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Canadian Oil Producers May Wait for Elections Before Cutting Emissions

Several small-sized Canadian oil and gas producers prefer to wait and see if Prime Minister Justin Trudeau and his Liberals will survive the 2025 election instead of investing a lot of money and cutting production now to start complying with a federal framework to slash emissions by 2030.

“Say that we would have to spend significant capital (to comply), we would have a look at, is this government going to survive and what are the chances of this legislation surviving?” Bonterra Energy's Pat Oliver told Reuters.

Small producers such as Bonterra Energy and Yangarra Resources are telling Reuters they are waiting to see if Trudeau and the Liberals would survive the next election, as they are currently trailing in the polls to the Conservatives, who oppose the emissions cap.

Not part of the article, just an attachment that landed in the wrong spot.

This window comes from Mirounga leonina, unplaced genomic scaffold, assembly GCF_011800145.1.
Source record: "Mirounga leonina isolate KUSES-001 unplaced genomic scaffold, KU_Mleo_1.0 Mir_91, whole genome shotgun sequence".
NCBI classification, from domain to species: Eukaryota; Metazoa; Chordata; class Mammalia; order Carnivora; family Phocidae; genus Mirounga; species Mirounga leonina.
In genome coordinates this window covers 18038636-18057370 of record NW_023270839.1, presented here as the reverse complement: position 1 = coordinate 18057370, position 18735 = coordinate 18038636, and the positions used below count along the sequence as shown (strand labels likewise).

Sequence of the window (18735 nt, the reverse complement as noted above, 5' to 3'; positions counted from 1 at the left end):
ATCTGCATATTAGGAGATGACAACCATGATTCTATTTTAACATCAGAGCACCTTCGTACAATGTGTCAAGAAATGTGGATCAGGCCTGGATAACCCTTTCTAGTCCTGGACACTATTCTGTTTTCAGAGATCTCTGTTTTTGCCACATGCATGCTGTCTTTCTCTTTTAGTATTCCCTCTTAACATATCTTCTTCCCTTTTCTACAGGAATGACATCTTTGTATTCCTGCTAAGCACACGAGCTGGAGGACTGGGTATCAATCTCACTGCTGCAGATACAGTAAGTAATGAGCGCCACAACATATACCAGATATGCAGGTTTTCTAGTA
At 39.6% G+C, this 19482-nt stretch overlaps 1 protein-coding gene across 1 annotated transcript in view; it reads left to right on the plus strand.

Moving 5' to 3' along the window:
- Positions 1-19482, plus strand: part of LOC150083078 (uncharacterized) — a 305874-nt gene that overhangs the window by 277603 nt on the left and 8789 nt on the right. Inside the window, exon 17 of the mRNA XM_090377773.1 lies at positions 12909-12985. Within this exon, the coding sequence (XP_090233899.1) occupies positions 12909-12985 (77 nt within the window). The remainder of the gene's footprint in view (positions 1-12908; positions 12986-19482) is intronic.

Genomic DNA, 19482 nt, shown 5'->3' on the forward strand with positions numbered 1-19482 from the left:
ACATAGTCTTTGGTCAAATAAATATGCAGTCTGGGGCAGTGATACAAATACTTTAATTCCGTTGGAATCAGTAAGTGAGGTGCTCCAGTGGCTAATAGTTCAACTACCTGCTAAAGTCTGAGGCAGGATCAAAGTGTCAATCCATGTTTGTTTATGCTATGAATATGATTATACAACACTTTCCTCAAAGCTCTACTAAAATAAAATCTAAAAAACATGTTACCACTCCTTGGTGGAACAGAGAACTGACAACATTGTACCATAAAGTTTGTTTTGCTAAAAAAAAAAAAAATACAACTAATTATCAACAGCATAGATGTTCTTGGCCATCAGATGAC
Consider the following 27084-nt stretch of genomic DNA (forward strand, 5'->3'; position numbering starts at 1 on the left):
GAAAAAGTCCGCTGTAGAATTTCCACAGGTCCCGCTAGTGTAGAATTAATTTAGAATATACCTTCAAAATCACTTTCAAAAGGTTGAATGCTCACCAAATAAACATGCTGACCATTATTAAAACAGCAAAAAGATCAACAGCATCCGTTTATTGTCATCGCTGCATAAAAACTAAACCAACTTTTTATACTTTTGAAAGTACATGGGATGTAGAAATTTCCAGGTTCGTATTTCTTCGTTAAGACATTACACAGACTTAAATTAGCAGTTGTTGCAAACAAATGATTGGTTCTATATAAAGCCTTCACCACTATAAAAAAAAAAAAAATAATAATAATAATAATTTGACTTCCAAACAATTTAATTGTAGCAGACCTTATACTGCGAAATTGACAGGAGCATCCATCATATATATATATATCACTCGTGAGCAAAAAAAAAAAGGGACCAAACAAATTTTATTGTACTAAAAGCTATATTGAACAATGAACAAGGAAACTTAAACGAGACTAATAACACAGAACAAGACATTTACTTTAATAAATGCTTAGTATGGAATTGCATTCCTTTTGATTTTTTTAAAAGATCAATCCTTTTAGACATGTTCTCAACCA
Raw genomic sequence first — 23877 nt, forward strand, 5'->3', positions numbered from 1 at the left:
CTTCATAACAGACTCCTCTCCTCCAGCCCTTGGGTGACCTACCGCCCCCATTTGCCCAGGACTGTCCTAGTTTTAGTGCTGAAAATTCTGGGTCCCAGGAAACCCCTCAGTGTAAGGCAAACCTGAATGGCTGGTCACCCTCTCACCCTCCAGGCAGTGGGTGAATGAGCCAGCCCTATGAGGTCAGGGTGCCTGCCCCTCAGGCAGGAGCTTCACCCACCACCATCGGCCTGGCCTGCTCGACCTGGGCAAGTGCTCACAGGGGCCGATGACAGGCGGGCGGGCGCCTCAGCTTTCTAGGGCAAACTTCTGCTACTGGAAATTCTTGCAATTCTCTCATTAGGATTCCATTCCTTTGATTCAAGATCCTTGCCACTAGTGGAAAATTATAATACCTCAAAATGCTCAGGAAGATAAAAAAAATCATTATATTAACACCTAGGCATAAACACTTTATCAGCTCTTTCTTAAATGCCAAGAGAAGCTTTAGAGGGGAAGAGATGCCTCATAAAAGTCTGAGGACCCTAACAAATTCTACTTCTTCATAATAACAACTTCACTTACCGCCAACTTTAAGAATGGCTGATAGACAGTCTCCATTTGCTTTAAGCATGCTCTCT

Earlier this month, Canada’s federal government introduced a draft framework to cap pollution from the oil and gas sector to reduce emissions. The framework proposes to cap 2030 emissions at 35 to 38% below 2019 levels while providing compliance flexibilities to emit up to a level about 20 to 23% below 2019 levels.

The industry and the oil-producing province of Alberta slammed the emissions cap proposal, saying it would effectively cap oil and gas production.

“At a time when the country’s citizens are experiencing a substantial affordability crisis, coincident with record budget deficits, the federal government risks curtailing the energy Canadians rely on, along with jobs and government revenues the energy sector contributes to Canada,” the Canadian Association of Petroleum Producers (CAPP) said.

Alberta Premier Danielle Smith and Environment and Protected Areas Minister Rebecca Schulz said in a joint statement,

“With their pronouncement singling out the oil and gas sector alone for punitive federal treatment, Prime Minister Justin Trudeau and his eco-extremist Minister of the Environment and Climate Change Steven Guilbeault are risking hundreds of billions of dollars of investments in Alberta’s and Canada’s economies and core social programs, are devaluing the retirement investments of millions of Canadians, and are threatening the jobs of hundreds of thousands of Albertans.”

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By Tsvetana Paraskova for Oilprice.com

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